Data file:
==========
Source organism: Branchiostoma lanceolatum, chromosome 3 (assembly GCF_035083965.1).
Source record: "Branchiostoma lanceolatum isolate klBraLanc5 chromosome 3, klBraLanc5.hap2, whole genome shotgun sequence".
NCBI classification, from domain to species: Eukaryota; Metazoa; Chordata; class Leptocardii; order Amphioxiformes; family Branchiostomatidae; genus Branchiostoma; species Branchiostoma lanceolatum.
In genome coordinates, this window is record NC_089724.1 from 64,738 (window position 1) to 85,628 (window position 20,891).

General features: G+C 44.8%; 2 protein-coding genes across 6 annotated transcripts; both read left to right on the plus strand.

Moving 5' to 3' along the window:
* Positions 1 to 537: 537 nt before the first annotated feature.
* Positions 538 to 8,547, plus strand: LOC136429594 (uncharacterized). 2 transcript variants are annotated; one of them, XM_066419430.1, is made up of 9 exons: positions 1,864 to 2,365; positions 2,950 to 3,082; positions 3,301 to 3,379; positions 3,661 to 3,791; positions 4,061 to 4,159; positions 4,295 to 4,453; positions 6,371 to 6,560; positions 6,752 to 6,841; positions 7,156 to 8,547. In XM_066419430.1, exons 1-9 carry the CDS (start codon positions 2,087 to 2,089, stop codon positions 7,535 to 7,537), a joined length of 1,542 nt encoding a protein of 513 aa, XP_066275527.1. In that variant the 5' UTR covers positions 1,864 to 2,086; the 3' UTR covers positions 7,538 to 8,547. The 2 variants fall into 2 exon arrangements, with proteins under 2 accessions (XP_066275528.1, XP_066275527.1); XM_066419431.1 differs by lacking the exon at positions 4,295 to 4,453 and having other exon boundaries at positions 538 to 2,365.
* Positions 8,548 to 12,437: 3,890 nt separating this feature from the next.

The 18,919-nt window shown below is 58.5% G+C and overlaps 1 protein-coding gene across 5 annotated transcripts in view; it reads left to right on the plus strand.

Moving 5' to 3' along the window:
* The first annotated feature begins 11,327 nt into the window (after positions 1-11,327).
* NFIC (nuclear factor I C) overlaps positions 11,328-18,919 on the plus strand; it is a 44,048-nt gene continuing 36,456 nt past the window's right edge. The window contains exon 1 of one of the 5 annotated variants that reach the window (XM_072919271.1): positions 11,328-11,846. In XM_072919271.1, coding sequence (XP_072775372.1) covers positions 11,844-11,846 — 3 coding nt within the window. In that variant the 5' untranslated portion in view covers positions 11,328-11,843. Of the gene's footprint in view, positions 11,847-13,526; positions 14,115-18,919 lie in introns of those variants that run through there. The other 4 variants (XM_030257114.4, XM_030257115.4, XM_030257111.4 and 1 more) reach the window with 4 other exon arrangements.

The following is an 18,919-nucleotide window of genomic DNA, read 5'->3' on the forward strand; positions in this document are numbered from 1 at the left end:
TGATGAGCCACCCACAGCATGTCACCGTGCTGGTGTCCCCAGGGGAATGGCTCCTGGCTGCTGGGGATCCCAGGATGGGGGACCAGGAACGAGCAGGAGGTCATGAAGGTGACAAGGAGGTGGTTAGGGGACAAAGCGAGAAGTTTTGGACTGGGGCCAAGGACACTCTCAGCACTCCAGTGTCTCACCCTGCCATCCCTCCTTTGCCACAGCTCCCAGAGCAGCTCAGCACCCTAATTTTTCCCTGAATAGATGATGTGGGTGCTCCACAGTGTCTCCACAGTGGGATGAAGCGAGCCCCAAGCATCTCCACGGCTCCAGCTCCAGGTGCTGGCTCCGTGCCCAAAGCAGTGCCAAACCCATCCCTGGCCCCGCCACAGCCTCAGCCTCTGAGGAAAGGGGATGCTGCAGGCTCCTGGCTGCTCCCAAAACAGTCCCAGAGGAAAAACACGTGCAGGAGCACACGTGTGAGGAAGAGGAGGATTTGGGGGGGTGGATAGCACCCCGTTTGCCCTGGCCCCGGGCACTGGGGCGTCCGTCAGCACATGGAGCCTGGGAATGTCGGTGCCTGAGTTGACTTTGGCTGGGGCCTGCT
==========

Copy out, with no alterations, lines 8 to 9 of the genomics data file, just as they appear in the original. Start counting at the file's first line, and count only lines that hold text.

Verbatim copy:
* Positions 538 to 8,547, plus strand: LOC136429594 (uncharacterized). 2 transcript variants are annotated; one of them, XM_066419430.1, is made up of 9 exons: positions 1,864 to 2,365; positions 2,950 to 3,082; positions 3,301 to 3,379; positions 3,661 to 3,791; positions 4,061 to 4,159; positions 4,295 to 4,453; positions 6,371 to 6,560; positions 6,752 to 6,841; positions 7,156 to 8,547. In XM_066419430.1, exons 1-9 carry the CDS (start codon positions 2,087 to 2,089, stop codon positions 7,535 to 7,537), a joined length of 1,542 nt encoding a protein of 513 aa, XP_066275527.1. In that variant the 5' UTR covers positions 1,864 to 2,086; the 3' UTR covers positions 7,538 to 8,547. The 2 variants fall into 2 exon arrangements, with proteins under 2 accessions (XP_066275528.1, XP_066275527.1); XM_066419431.1 differs by lacking the exon at positions 4,295 to 4,453 and having other exon boundaries at positions 538 to 2,365.
* Positions 8,548 to 12,437: 3,890 nt separating this feature from the next.